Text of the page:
Redevelopment plan calls for $22.9 million investment in Ramova Theater for live entertainment, dining venue
December 6, 2019

Plans to create a major entertainment venue out of the Ramova Theatre and adjoining grill received a positive reception from most of the approximately 200 Bridgeport residents at a recent community meeting.

By Patrick Butler

The first of what Ald. Patrick Thompson (11th) promises will be a series of community meetings on plans to create a major entertainment venue out of the long-shuttered Ramova Theatre and adjoining grill received a positive reception from most of the approximately 200 Bridgeport residents at a Nov. 19 meeting at Nativity of Our Lord Church, 652 W. 37th St.

Tyler Nevius, the project’s developer, who grew up in Wicker Park and became a New York City-based financial director for Endeavor, the entertainment agency headed by Ari Emanuel, brother of former Chicago Mayor Rahm Emanuel, explained the project.

Nevius said he plans to settle in Bridgeport permanently, because “for us, this isn’t about a commercial or financial investment, but something for a bigger cause and purpose.”

Another major player in the project is Kevin Hickey, an owner of the Duck Inn restaurant, 2701 S. Eleanor St.

As alderman, Thompson helped put together the deals between Nevius and City officials.

Nevius said he founded the company Our Revival Chicago to focus on renovating the Ramova Theatre and next door grill. He expects the project will start this spring and probably take several months. When completed, the renovated Ramova will present live entertainment such as plays and concerts two or three nights a week, with shows ending by 11 p.m. on weekdays and midnight on weekends, Nevius promised.

Thompson said the plans could go before the Community Development Commission as early as Tuesday, Dec. 10. If the project gets a green light, the City Plan Commission needs to review it; a favorable response there means the next and last stop is going to the full City Council for a final vote.

Opening in 2021

Nevius hopes to break ground early next year. He expects the $22.9 million reconstruction of both properties would take 16 months, with an opening date in summer or fall 2021.

He said all parts of the Ramova—theatre, parking lot, and refreshment areas—would open on the same day.

Nevius noted he and the Ramova staff would schedule their own events with a full time programmer, instead of the usual practice of turning to a national scheduling company.

Hickey, who is involved in the dining part of the project, promised neighbors that the reborn Ramova Grill would feature the same chili, tamales, and sodas they enjoyed as kids.

While most neighbors hailed the plans, some raised concern that increased traffic and people trying to park would cause congestion on neighborhood side streets.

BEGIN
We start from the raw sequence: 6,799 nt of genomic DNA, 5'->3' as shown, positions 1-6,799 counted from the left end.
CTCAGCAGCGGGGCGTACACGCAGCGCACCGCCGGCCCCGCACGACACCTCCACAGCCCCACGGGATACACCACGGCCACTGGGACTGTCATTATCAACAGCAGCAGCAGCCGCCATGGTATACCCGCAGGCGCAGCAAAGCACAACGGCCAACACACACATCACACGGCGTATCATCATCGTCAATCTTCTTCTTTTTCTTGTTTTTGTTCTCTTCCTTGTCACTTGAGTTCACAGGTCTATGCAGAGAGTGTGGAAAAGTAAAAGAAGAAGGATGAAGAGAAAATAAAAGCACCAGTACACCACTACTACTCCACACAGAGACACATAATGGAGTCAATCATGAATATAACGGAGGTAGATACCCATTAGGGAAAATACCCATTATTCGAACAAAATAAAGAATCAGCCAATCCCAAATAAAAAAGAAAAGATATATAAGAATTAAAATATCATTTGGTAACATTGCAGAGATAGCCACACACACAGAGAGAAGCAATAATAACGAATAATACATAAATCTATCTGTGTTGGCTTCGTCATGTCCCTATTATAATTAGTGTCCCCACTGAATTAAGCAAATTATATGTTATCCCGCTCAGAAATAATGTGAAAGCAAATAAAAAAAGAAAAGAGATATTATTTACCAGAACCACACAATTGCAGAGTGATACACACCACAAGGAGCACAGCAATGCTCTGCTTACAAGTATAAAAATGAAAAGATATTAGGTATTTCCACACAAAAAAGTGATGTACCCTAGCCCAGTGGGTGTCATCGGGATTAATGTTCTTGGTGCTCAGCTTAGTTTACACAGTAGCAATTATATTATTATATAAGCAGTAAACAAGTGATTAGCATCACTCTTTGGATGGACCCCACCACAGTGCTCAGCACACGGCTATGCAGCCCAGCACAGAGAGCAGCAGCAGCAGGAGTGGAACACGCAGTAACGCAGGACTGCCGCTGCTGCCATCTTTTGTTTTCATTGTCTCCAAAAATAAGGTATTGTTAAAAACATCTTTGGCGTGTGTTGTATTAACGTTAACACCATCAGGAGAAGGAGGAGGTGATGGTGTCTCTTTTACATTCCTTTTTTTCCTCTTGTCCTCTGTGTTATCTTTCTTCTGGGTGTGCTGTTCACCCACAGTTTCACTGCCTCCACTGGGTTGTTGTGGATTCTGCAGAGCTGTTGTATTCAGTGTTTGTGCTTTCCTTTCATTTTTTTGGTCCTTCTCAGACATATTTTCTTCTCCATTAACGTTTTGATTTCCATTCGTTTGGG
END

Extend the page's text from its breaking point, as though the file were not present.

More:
Not to worry, said Thompson, noting the parking lot on the corner of Halsted and 35th Streets will accommodate 50 self-parked cars. He also has contacted nearby schools about renting their lots to handle traffic overflow; by leasing the lots during hours they typically are vacant, the schools could raise needed money for education. Plans call for enlarging the theatre’s seating from 1,500 to 1,800.

Thompson added the Ramova and the City would sign a community benefits agreement to be developed with neighborhood input.

According to the Department of Planning and Development, the City paid $285,000 for the theatre in 2001 and so far has spent about $364,000 on maintenance such as roof repairs in the 18 years since taking over the property.

TIF subsidy

Nevius said the City sold the theatre and a side lot to his company for $1, in return for Nevius’s pledge to maintain control of the Ramova for at least ten years. Nevius said his company also buying several properties near the theatre with the help of a $6.64 million TIF subsidy, which City officials feel is necessary not only to revitalize the property but because it will create 110 construction and 80 permanent jobs. Should Nevius or his company fail to meet its obligation to maintain control for ten years, Nevius or his company must return the TIF money to the City.

Among those cheering the announcement at the Nov. 19 meeting that the Ramova finally was ready to show its plans was Maureen Sullivan, a real estate agent who helped organize the Save the Ramova Theater campaign with her late husband.

“The area is ripe for this,” said Sullivan, who admitted she’s “cautiously optimistic” and hopeful as supporters such as Hickey joined the preservation effort.

The Ramova opened with a showing of The Desert Song in 1929 on the same day the Music Box Theatre debuted on the North Side, and the Ramova closed in April 1985 with Police Academy 2.

Thompson said he last visited the Ramova to see Grease back in the late 1970s.

In 1940, film icon Charlie Chaplin hosted the Chicago premiere of his movie The Great Dictator, an unflattering satire of Germany’s Adolf Hitler, at the Ramova.

To contact Thompson’s office, call (773) 254-6677. For Nevius, call Endeavor at (212) 586-5100.